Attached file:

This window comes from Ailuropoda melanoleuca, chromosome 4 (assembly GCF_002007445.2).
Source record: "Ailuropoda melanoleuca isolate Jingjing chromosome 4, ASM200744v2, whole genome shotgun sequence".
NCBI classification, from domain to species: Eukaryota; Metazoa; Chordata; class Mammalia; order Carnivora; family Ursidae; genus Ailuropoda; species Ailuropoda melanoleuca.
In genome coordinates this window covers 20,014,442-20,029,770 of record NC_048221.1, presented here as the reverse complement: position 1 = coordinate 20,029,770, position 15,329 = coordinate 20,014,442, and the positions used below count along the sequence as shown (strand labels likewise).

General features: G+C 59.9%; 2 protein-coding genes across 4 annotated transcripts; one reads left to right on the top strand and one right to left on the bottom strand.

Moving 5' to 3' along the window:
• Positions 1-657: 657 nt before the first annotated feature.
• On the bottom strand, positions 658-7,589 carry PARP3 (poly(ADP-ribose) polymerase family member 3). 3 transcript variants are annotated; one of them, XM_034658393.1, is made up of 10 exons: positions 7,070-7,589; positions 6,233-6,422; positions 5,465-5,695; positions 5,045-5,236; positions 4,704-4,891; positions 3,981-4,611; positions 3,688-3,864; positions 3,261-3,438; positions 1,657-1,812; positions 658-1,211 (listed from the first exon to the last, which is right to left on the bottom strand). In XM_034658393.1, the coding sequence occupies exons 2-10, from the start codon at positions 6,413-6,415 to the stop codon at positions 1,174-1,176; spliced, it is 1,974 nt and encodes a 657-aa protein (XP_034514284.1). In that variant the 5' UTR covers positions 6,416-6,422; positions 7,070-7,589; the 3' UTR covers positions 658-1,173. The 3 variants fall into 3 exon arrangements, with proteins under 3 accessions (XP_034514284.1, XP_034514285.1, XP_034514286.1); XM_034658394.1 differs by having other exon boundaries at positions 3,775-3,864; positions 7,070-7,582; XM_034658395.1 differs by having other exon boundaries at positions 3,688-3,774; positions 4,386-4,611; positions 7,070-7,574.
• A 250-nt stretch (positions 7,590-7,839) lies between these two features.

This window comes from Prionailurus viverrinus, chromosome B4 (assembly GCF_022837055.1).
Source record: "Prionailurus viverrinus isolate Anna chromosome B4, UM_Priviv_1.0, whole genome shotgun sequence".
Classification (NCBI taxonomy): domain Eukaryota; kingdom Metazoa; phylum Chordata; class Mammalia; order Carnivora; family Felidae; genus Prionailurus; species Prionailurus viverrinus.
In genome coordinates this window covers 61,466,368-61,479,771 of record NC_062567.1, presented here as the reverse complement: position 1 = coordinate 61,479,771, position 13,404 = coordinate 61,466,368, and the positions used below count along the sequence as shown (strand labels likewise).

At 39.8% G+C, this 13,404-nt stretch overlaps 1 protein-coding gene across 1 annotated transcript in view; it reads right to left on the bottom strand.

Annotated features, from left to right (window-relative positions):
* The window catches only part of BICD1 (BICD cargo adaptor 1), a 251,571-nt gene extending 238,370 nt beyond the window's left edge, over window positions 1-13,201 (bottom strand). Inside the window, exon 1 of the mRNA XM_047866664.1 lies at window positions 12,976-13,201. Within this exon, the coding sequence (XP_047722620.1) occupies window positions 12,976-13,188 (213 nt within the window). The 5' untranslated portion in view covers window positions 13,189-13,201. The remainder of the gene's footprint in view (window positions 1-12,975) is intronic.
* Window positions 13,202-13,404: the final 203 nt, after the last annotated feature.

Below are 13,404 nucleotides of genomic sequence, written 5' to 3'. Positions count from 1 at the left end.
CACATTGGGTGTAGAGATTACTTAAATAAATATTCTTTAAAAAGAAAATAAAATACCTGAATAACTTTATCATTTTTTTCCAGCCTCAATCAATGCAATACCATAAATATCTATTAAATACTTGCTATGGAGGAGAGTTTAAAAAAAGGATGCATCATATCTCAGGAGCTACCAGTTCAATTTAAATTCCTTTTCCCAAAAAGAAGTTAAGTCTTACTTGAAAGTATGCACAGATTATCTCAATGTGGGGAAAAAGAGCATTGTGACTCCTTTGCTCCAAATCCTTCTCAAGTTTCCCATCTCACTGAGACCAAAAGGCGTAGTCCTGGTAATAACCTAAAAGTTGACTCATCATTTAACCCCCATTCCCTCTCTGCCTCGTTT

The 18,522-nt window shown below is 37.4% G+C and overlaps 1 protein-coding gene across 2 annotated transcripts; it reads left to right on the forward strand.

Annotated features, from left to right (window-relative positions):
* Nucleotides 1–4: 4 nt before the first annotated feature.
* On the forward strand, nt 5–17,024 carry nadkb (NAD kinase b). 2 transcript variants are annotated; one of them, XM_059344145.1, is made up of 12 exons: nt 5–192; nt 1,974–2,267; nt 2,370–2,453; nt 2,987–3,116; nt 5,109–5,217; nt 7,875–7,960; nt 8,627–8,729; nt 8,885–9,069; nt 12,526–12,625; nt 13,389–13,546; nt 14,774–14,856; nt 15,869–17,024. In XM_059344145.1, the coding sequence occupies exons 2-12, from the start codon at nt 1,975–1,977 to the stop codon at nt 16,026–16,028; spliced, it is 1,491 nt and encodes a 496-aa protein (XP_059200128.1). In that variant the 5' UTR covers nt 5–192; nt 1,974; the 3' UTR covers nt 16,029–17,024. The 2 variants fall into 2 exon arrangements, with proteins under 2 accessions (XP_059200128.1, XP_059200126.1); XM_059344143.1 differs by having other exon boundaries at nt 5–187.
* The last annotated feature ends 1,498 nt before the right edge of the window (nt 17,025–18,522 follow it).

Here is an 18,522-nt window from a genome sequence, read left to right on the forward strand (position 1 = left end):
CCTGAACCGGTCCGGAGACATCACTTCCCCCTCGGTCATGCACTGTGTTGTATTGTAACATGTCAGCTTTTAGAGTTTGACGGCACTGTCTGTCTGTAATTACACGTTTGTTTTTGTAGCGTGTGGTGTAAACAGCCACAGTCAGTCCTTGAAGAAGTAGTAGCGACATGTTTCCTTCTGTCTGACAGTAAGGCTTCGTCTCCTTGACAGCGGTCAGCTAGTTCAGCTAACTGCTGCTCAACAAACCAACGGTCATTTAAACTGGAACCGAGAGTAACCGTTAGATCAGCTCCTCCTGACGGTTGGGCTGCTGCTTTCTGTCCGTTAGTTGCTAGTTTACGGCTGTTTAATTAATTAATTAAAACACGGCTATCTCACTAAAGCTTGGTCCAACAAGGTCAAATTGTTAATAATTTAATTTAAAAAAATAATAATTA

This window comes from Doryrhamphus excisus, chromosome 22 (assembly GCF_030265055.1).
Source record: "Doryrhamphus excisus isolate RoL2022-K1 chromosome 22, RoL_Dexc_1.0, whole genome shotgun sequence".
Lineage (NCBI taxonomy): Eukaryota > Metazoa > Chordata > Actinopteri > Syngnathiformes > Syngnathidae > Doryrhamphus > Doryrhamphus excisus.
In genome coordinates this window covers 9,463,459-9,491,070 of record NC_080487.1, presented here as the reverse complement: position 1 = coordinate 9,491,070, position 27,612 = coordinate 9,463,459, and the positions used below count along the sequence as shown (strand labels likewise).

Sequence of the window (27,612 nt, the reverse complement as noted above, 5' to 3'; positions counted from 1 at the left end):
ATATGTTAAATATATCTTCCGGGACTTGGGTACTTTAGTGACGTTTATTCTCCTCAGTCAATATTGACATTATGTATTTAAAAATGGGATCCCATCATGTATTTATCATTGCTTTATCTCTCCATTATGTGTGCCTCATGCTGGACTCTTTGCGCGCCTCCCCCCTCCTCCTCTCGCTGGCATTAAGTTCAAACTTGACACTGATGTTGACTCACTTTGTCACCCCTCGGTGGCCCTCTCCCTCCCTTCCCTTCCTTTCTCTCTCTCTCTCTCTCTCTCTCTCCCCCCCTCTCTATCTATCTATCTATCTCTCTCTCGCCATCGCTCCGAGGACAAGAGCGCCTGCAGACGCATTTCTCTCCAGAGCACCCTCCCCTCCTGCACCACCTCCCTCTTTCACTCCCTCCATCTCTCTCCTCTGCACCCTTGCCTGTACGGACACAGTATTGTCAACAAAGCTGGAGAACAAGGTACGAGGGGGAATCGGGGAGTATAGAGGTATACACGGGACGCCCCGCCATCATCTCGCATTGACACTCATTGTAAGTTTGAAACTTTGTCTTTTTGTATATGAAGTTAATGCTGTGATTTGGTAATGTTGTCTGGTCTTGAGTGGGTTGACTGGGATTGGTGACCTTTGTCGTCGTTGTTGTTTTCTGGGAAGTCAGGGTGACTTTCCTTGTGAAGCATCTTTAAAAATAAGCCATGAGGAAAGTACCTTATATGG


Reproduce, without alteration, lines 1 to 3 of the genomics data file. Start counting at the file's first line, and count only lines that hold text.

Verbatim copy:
This window comes from Ailuropoda melanoleuca, chromosome 4 (assembly GCF_002007445.2).
Source record: "Ailuropoda melanoleuca isolate Jingjing chromosome 4, ASM200744v2, whole genome shotgun sequence".
NCBI classification, from domain to species: Eukaryota; Metazoa; Chordata; class Mammalia; order Carnivora; family Ursidae; genus Ailuropoda; species Ailuropoda melanoleuca.